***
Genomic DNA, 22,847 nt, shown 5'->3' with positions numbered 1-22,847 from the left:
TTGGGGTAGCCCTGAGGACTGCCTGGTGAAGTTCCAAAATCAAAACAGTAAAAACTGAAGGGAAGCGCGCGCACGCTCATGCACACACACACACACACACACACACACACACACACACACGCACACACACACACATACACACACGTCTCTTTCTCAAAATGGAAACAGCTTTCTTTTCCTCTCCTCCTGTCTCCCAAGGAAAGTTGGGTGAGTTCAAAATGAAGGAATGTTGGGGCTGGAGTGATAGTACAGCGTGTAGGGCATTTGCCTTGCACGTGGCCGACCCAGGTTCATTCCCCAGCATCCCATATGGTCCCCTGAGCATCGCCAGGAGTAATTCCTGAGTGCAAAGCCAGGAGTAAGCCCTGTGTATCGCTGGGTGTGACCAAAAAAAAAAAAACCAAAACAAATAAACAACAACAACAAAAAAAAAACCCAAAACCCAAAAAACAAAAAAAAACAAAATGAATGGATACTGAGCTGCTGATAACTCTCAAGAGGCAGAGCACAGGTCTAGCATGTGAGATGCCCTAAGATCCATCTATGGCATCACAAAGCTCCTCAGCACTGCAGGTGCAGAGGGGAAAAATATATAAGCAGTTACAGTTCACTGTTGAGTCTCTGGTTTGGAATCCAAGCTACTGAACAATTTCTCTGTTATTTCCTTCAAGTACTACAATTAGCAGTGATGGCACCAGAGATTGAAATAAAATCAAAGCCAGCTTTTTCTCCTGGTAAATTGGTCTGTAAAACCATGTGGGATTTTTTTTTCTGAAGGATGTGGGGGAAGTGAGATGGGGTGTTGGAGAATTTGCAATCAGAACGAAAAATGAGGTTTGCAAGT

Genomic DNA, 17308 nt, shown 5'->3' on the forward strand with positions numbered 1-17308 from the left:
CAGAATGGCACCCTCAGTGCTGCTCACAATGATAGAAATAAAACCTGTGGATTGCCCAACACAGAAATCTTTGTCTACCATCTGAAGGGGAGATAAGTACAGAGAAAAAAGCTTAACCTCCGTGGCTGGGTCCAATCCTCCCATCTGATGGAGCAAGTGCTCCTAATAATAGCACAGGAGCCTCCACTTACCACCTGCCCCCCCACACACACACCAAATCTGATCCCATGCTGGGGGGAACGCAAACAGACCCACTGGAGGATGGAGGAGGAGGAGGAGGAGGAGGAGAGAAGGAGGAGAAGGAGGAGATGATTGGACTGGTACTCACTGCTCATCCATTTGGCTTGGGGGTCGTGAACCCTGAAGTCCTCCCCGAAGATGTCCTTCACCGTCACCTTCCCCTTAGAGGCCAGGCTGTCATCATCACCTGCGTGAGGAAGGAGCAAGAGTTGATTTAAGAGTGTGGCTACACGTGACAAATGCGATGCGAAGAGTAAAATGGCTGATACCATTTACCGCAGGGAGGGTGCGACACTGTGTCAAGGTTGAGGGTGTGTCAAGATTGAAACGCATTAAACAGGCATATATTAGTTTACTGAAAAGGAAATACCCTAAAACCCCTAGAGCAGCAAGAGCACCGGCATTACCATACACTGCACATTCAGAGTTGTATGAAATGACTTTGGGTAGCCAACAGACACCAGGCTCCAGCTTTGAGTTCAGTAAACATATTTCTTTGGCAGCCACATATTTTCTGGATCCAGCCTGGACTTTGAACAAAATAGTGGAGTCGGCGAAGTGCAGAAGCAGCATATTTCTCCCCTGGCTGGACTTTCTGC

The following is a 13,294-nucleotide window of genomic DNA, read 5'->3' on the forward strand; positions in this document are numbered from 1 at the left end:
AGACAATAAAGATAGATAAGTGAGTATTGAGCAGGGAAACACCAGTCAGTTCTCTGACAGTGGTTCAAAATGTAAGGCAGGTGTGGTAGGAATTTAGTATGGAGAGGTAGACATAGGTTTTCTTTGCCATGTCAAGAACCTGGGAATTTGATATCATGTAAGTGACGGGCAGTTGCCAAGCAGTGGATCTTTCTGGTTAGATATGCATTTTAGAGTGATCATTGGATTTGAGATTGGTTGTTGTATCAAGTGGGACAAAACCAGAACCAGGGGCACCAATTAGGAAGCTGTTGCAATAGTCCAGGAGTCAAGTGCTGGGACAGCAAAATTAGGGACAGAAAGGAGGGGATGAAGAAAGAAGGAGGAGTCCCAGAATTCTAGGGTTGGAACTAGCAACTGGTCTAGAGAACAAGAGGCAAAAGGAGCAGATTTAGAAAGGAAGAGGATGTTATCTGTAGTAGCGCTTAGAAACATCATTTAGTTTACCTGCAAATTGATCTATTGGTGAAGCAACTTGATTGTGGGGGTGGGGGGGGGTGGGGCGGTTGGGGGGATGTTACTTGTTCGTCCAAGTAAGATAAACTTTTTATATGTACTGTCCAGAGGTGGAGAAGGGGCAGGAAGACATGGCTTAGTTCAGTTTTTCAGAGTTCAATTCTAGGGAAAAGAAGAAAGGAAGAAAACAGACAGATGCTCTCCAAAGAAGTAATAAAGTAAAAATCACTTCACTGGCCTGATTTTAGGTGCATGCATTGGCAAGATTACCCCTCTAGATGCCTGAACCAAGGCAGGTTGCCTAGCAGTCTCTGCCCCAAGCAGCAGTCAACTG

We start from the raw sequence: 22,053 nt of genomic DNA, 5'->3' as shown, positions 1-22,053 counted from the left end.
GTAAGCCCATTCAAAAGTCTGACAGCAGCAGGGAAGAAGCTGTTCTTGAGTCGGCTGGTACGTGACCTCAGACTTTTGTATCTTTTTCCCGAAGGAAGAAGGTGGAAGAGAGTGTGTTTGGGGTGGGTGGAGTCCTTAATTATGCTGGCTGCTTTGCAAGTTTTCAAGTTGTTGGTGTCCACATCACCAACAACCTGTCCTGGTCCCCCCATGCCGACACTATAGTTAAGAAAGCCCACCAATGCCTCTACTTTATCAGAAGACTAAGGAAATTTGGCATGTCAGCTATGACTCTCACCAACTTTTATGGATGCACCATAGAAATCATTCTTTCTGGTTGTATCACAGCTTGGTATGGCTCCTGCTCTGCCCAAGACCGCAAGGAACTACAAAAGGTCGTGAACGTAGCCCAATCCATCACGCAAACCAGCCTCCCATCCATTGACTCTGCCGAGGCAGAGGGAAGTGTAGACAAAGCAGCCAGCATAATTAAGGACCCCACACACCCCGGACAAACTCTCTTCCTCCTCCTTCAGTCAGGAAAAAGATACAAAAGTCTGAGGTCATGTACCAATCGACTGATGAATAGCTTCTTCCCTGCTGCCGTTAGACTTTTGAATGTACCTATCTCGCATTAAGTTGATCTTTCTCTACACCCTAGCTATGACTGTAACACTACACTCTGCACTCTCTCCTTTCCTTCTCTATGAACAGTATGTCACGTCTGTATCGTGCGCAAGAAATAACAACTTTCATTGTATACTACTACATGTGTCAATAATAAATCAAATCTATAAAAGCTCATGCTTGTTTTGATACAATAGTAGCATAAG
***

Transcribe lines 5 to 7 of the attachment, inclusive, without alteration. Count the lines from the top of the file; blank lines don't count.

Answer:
The following is a 13,294-nucleotide window of genomic DNA, read 5'->3' on the forward strand; positions in this document are numbered from 1 at the left end:
AGACAATAAAGATAGATAAGTGAGTATTGAGCAGGGAAACACCAGTCAGTTCTCTGACAGTGGTTCAAAATGTAAGGCAGGTGTGGTAGGAATTTAGTATGGAGAGGTAGACATAGGTTTTCTTTGCCATGTCAAGAACCTGGGAATTTGATATCATGTAAGTGACGGGCAGTTGCCAAGCAGTGGATCTTTCTGGTTAGATATGCATTTTAGAGTGATCATTGGATTTGAGATTGGTTGTTGTATCAAGTGGGACAAAACCAGAACCAGGGGCACCAATTAGGAAGCTGTTGCAATAGTCCAGGAGTCAAGTGCTGGGACAGCAAAATTAGGGACAGAAAGGAGGGGATGAAGAAAGAAGGAGGAGTCCCAGAATTCTAGGGTTGGAACTAGCAACTGGTCTAGAGAACAAGAGGCAAAAGGAGCAGATTTAGAAAGGAAGAGGATGTTATCTGTAGTAGCGCTTAGAAACATCATTTAGTTTACCTGCAAATTGATCTATTGGTGAAGCAACTTGATTGTGGGGGTGGGGGGGGGTGGGGCGGTTGGGGGGATGTTACTTGTTCGTCCAAGTAAGATAAACTTTTTATATGTACTGTCCAGAGGTGGAGAAGGGGCAGGAAGACATGGCTTAGTTCAGTTTTTCAGAGTTCAATTCTAGGGAAAAGAAGAAAGGAAGAAAACAGACAGATGCTCTCCAAAGAAGTAATAAAGTAAAAATCACTTCACTGGCCTGATTTTAGGTGCATGCATTGGCAAGATTACCCCTCTAGATGCCTGAACCAAGGCAGGTTGCCTAGCAGTCTCTGCCCCAAGCAGCAGTCAACTG

We start from the raw sequence: 22,053 nt of genomic DNA, 5'->3' as shown, positions 1-22,053 counted from the left end.